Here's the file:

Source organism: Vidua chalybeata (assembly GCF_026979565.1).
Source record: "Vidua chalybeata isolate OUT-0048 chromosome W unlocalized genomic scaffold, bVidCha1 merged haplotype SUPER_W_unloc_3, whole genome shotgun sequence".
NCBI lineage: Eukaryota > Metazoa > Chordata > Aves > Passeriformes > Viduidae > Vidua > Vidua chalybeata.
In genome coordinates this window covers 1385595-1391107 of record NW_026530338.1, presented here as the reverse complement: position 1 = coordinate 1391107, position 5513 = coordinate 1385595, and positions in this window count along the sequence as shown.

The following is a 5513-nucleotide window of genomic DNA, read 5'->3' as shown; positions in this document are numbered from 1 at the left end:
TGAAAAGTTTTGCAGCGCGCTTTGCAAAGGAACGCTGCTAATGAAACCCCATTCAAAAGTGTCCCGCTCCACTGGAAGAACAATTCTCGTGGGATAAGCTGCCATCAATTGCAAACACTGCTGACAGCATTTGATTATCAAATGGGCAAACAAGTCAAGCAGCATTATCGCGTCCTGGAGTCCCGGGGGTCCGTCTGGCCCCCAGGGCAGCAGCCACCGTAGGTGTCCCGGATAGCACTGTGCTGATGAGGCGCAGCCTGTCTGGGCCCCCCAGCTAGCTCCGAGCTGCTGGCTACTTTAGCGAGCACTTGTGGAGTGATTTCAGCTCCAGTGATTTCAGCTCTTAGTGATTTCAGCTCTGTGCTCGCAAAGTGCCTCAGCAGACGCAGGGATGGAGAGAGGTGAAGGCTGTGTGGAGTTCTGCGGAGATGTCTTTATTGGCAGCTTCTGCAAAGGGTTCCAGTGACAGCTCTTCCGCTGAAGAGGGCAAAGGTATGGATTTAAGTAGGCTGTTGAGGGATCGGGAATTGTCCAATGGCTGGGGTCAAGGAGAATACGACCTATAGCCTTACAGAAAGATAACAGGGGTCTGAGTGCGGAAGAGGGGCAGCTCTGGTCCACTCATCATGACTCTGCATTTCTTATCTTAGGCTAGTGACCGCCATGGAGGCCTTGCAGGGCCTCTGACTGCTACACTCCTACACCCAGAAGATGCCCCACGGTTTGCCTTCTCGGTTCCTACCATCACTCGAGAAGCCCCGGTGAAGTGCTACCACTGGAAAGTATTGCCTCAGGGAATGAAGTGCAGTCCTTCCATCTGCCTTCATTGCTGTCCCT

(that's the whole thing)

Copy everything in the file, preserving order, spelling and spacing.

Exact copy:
Source organism: Vidua chalybeata (assembly GCF_026979565.1).
Source record: "Vidua chalybeata isolate OUT-0048 chromosome W unlocalized genomic scaffold, bVidCha1 merged haplotype SUPER_W_unloc_3, whole genome shotgun sequence".
NCBI lineage: Eukaryota > Metazoa > Chordata > Aves > Passeriformes > Viduidae > Vidua > Vidua chalybeata.
In genome coordinates this window covers 1385595-1391107 of record NW_026530338.1, presented here as the reverse complement: position 1 = coordinate 1391107, position 5513 = coordinate 1385595, and positions in this window count along the sequence as shown.

The following is a 5513-nucleotide window of genomic DNA, read 5'->3' as shown; positions in this document are numbered from 1 at the left end:
TGAAAAGTTTTGCAGCGCGCTTTGCAAAGGAACGCTGCTAATGAAACCCCATTCAAAAGTGTCCCGCTCCACTGGAAGAACAATTCTCGTGGGATAAGCTGCCATCAATTGCAAACACTGCTGACAGCATTTGATTATCAAATGGGCAAACAAGTCAAGCAGCATTATCGCGTCCTGGAGTCCCGGGGGTCCGTCTGGCCCCCAGGGCAGCAGCCACCGTAGGTGTCCCGGATAGCACTGTGCTGATGAGGCGCAGCCTGTCTGGGCCCCCCAGCTAGCTCCGAGCTGCTGGCTACTTTAGCGAGCACTTGTGGAGTGATTTCAGCTCCAGTGATTTCAGCTCTTAGTGATTTCAGCTCTGTGCTCGCAAAGTGCCTCAGCAGACGCAGGGATGGAGAGAGGTGAAGGCTGTGTGGAGTTCTGCGGAGATGTCTTTATTGGCAGCTTCTGCAAAGGGTTCCAGTGACAGCTCTTCCGCTGAAGAGGGCAAAGGTATGGATTTAAGTAGGCTGTTGAGGGATCGGGAATTGTCCAATGGCTGGGGTCAAGGAGAATACGACCTATAGCCTTACAGAAAGATAACAGGGGTCTGAGTGCGGAAGAGGGGCAGCTCTGGTCCACTCATCATGACTCTGCATTTCTTATCTTAGGCTAGTGACCGCCATGGAGGCCTTGCAGGGCCTCTGACTGCTACACTCCTACACCCAGAAGATGCCCCACGGTTTGCCTTCTCGGTTCCTACCATCACTCGAGAAGCCCCGGTGAAGTGCTACCACTGGAAAGTATTGCCTCAGGGAATGAAGTGCAGTCCTTCCATCTGCCTTCATTGCTGTCCCT